Really sick of this.
Tired of seeing this “Cannot play audio file” message in iOS? I know I am. Some folks have taken to blaming Wikipedia for this. Others blame the .ogg file itself while others blame the entire open source philosophy for this conundrum. I lay the blame squarely where it belongs – at Apple’s feet (Microsoft doesn’t get a pass here, it’s just that I don’t use the Windows operating system, Microsoft Office, or Internet Explorer at all anymore so I rarely have to be directly burdened by their practices).
Soon I will also be saying goodbye to Apple’s iOS for good. This lack of compatibility with common file types is rapidly showing itself to be a lack of common sense. No Flash? No problem for me really. I never miss it on my iPhone and eagerly await the day HTML5 obliterates any and all need for Flash in websites. But .ogg files, in addition to being more prevalent today than ever, are of superior audio quality when compared with their ubiquitous cousin, the mp3. Being someone who creates music as well as consumes it, I appreciate the combination of good quality sound and small compact file size, and have been using the .ogg file format to share my music for some years now. Of course, on the desktop this presents little to no difficulty for those with whom I share music to play the files, but playing these .ogg files on an iPhone or iPad is not possible “out of the box”. To me this makes no sense whatsoever. For devices which exist almost exclusively as content consumption devices to be so restrictive in what types of content can be consumed reeks – the stench of decomposition surely the result of the rotting vegetal matter in a certain garden cut off from the outside world by strangling walls…
Anywho, onward and forward.
God bless the VLC
The VLC player is available in the App Store, and it will play .ogg files received via email. Now, for those inaccessible Wikipedia sounds:
The Puffin to the rescue.
The first step in accessing these sounds (N.B. at this point I should mention there may very well be easier ways to do this, I just haven’t come across them yet) is to download Puffin web browser from the App Store. (This method of accessing the Wikipedia .ogg files may work in other [NON-Safari] browsers as well, but this is not a scientific experiment – if you’re interested enough to check them all go right ahead.) There is a free trial version of Puffin, but I’ve found that I use it enough to justify its (at the time I bought it – things change and I’m not going to even bother looking up the price now because it might change again between me writing this and you reading it) relatively low price (I paid about $3.00 or so). For the record this is not a sponsored post – I do not receive any benefit from promoting any product or service and this information is for educational purposes only.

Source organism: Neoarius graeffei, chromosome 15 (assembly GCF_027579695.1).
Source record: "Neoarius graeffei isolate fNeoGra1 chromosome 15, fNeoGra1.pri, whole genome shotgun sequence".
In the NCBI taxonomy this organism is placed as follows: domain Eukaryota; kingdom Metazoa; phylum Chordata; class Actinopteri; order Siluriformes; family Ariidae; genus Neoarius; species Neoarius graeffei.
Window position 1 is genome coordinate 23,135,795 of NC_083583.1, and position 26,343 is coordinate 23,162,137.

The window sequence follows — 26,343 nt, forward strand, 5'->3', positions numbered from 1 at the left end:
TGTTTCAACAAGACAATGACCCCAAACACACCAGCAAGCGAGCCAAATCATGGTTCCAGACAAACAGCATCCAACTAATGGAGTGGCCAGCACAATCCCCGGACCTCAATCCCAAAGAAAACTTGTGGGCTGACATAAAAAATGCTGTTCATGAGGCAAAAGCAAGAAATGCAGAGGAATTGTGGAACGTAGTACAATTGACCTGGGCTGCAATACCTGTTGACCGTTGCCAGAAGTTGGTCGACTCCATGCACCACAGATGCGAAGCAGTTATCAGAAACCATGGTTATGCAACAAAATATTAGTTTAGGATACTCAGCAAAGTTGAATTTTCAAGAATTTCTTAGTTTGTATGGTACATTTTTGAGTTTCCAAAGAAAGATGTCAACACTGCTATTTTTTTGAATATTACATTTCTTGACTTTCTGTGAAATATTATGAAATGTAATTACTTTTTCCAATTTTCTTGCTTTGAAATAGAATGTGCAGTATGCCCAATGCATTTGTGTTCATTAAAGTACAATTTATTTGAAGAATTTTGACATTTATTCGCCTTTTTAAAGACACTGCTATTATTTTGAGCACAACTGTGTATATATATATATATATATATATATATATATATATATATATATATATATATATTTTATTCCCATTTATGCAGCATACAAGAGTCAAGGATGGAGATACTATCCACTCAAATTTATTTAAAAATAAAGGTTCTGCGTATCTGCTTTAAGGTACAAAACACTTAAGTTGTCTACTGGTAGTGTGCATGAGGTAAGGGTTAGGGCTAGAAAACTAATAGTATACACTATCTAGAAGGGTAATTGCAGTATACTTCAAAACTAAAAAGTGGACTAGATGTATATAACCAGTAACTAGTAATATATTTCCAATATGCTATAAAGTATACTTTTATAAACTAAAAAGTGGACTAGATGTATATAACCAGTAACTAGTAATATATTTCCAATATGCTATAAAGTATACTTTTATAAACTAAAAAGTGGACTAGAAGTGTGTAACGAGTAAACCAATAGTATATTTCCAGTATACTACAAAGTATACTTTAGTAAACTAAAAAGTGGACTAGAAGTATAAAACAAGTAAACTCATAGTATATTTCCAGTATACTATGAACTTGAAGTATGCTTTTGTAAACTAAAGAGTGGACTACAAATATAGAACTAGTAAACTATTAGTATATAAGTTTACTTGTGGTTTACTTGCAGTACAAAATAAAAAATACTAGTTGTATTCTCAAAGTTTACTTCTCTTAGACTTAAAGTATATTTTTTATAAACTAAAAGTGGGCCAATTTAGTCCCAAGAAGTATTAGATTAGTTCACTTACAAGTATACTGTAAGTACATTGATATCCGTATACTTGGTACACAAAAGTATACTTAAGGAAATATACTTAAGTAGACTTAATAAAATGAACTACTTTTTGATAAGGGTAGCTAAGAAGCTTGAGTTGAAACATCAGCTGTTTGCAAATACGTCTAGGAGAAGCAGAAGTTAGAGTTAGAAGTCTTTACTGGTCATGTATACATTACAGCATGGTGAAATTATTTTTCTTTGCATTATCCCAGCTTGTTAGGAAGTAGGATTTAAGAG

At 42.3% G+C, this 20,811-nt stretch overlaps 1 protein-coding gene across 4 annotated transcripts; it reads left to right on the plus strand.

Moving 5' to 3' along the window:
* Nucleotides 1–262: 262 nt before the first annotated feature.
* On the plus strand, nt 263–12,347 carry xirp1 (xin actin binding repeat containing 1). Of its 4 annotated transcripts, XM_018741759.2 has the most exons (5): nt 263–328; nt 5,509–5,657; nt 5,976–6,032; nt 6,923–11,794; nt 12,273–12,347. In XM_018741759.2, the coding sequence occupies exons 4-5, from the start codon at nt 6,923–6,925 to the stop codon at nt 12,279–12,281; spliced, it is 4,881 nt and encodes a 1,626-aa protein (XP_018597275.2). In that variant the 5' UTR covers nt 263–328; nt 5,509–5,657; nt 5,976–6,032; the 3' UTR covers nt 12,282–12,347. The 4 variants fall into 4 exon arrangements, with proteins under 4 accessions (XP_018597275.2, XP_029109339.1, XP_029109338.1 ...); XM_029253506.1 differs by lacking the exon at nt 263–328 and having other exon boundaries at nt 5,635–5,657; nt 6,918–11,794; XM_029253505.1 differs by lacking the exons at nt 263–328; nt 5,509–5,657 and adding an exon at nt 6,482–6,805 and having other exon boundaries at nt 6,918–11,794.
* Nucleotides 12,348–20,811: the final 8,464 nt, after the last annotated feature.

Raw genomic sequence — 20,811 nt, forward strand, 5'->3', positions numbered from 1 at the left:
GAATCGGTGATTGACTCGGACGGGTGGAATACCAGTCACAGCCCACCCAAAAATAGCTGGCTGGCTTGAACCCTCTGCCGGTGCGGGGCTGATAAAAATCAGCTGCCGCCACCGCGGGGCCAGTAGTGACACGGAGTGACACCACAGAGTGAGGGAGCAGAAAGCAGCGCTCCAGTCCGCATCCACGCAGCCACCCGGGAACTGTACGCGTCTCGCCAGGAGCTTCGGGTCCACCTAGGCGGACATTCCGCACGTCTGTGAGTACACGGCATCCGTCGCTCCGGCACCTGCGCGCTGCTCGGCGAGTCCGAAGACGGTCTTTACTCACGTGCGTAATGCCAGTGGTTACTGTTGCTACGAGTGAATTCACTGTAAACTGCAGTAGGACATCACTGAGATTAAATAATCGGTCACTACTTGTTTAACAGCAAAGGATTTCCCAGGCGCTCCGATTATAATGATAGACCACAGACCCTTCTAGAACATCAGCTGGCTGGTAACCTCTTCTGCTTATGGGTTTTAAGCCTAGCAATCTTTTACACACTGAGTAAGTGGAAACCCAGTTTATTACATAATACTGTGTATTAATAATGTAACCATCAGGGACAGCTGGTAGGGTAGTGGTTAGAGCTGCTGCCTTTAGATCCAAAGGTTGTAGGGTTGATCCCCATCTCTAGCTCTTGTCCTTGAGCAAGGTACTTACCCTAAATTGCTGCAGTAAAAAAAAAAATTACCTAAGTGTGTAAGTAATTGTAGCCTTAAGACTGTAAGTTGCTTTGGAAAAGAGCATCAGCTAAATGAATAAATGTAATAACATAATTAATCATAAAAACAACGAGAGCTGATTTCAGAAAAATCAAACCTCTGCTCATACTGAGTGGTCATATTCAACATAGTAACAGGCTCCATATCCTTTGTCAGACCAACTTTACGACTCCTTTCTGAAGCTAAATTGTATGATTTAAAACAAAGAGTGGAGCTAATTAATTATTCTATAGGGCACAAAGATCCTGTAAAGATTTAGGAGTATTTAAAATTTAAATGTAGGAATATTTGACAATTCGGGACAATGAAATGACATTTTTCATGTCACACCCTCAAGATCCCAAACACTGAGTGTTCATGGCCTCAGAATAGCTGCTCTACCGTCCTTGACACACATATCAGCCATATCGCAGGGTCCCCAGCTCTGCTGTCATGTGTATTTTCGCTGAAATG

Lo and behold the file is now accessible.
We’re almost there. It would be great if we could just play the sound file in the Puffin web browser, but, alas, this is not possible. So we click (press) on the sound file icon and are presented with this dialog:
From here my limited exploration seems to have found the best thing to do is press “Cancel”. That brings us here:
The URL for the .ogg file
Press and hold in the URL area and choose “Select All” followed by “Copy”.
Copy the URL
Now open the VLC app and select Downloads. (You can see below I had already gone through this process when I took the screenshot, hence the file “White noise…” being present at right already.)
Select Downloads in the VLC menu
Paste the URL in VLC Downloads
Paste the URL and press Download.
The file is now available for play in VLC.
The file is now available. Select it and enjoy!
The Glory of playing .ogg files in iOS
This is an awful lot of work to hear an audio sample on Wikipedia. So much for Apple being the purveyor of simplistic devices. My next phone will play .ogg files with the press of a finger – I guarantee that!